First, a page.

The most impressive action was undertaken in January 2014 with the occupation of an air base in Tamenhint, close to Sebha, that was freed after a few days following the intervention of the revolutionary brigades coming from Misrata and Zintan. The exploit showed the strength of the loyalists, but also the support they receive in the south of Libya, where they can move around with sufficient freedom.
At the same time of the operation in Tamenhint, the Libyan security forces apprehended five people in Sabratha who were going to Sebha to fight with the loyalists. Contextually, old regime flags appeared in Ajaylat. The fact that all these events occurred simultaneously in distant geographical areas suggests the existence of an unspecified command. In other words, these are not just isolated events, but they are linked to one-another. The latest episode of the series is the recent profanation of the Italian monumental cemetery in Tripoli, an action retracing offenses dear to both Khadafi and his people's committees.
Programs and statements from the opposition reach the Libyan soil also thanks to satellite TV channels. It is the case of Nilesat in Egypt, and of Al Hurrah, Al Jazeera and Al Arabya, all of whom air news that are not appreciated by the new authorities in Tripoli. In fact, the current Libyan leadership has tried to block them, but failed. There is also the issue of the Libyan students abroad. Many of them had received their scholarships from Khadafi and can be considered to be close to the now-defunct dictator. The Libyan government is monitoring the situation through its embassies. The plan is to probably withdraw
these scholarship, even
though the government doesn't have the strength to ask for or
impose such a measure. Overall, it is pretty evident an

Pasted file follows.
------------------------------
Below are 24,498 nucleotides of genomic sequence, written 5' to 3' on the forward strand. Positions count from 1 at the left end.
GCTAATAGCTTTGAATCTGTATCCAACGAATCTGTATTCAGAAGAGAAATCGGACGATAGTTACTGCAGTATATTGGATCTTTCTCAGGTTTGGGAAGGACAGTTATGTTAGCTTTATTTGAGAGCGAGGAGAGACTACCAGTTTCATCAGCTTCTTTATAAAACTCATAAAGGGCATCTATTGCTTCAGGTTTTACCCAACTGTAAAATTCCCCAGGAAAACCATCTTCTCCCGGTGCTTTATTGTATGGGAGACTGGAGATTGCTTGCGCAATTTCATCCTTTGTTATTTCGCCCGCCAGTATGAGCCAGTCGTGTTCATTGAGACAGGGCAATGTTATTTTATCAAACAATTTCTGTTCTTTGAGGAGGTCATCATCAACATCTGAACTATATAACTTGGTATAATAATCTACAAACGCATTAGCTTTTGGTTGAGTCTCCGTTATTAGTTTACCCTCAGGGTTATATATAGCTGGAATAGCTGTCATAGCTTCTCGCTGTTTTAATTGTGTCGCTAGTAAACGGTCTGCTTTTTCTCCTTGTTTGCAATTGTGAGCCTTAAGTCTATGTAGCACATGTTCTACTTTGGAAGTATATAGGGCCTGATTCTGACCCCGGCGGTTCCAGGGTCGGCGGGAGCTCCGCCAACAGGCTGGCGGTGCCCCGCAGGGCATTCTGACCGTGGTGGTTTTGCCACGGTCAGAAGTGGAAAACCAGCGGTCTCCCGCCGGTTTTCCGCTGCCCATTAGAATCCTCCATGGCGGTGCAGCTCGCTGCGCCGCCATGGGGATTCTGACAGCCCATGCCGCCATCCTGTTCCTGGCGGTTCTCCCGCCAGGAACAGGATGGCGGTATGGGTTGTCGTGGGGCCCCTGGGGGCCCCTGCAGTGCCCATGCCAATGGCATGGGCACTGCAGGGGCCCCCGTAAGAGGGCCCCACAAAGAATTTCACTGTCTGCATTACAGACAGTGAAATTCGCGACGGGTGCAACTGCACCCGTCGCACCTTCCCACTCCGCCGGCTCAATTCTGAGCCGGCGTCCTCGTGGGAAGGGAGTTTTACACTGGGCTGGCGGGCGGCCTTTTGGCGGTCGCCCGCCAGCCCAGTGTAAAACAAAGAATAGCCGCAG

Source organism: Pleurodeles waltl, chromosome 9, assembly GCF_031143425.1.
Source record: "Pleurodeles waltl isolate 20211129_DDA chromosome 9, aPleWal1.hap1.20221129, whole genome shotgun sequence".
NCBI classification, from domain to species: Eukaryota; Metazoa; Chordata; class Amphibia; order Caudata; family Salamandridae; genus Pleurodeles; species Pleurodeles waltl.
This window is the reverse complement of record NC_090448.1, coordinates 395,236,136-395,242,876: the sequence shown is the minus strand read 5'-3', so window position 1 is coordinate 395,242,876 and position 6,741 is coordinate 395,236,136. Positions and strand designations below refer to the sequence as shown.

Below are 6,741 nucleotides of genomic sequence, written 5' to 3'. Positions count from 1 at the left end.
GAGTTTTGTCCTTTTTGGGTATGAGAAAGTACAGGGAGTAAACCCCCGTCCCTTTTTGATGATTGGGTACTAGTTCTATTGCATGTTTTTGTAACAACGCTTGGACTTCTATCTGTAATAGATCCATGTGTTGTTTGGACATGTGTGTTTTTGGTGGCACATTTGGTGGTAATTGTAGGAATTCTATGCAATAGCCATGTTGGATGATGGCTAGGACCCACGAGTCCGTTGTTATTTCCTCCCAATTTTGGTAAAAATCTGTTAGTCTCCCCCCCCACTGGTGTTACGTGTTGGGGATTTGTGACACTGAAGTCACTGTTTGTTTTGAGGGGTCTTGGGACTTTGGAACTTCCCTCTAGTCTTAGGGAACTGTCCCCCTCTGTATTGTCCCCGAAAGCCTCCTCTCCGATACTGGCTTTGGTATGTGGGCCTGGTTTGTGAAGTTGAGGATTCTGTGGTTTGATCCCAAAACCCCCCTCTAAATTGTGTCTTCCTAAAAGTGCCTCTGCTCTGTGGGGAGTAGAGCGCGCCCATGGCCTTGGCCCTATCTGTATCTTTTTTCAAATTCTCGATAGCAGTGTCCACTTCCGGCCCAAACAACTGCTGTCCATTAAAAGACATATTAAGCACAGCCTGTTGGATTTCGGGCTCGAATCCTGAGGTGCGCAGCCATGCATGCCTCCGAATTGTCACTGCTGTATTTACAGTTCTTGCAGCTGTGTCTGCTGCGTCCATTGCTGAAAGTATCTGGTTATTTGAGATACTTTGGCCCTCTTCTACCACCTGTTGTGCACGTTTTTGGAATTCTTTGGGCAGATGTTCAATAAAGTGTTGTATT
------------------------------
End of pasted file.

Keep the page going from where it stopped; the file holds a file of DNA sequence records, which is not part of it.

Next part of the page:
opposition abroad exists and is gaining in vigor.
The biggest problem is that the blood feuds between families and tribes that have erupted following the civil war have not been healed and continue with in their endless series of clashes and deaths until this very day. The Kabyles that supported Muammar Khadafi are now persecuted. The feelings of revenge of the losers come face to face with the arrogance of the winners on a daily basis.
In Misrata around one hundred soldiers of the former regime are still under trial and could face the death penalty. In 2013 a former minister under Khadafi, Ahmed Ibrahim, was sentenced to death. In today's Libya each important faction has its own prison and tribunal. It is the case for Misrata, Zintan, Zawiya, Benghazi and Tripoli. As for now, the death penalties have not been carried out, but were still inflicted without offering the accused the opportunity to defend themselves.
Justice has been handled by military or civil tribunals, which international human right's organizations have criticized for their lack of fairness. The militias menace the judges, the solicitors and the families of those accused, while the police is incapable of granting the security of the judiciary. Recurrent cases of torture and abuses don't hit the news anymore. Recently a former Major General under Khadafi, Al Hadi Imbaresh, has perished in detention. It is unclear whether his was a natural death or not.
It's in such a context of "DIY justice" that the fate - pretty surely nefarious for most of them - of 30 high ranking officials of the former regime now awaiting trial in Tripoli (to which we should add Seif al Islam, who is still in Zintan under the control of the local brigades) will be decided. Khadafi's son is also wanted by the International Criminal Court in the Hague, but their request has still not been met. On November 5, 2013, Seif al Islam stated during a radio interview that he was more than happy to be judged in Libya. How spontaneous such a comment could have been is hard to judge.
The ICC has instead dropped its request for extradition for Seif's uncle and Khadafi's brother-in-law, Abdallah Senussi. Senussi recently appeared in Court in Tripoli and hardly resembles the man he was on the day he was delivered from Mauritania. Some claim he has a cancer, others think differently. Regardless, his destiny is written.
These showcase trials, whose role in the propaganda is pretty clear, should also offer the semblance of rule of law, but instead expose a country going adrift. And under the reign of chaos, there is plenty of room for the nostalgia of the old regime.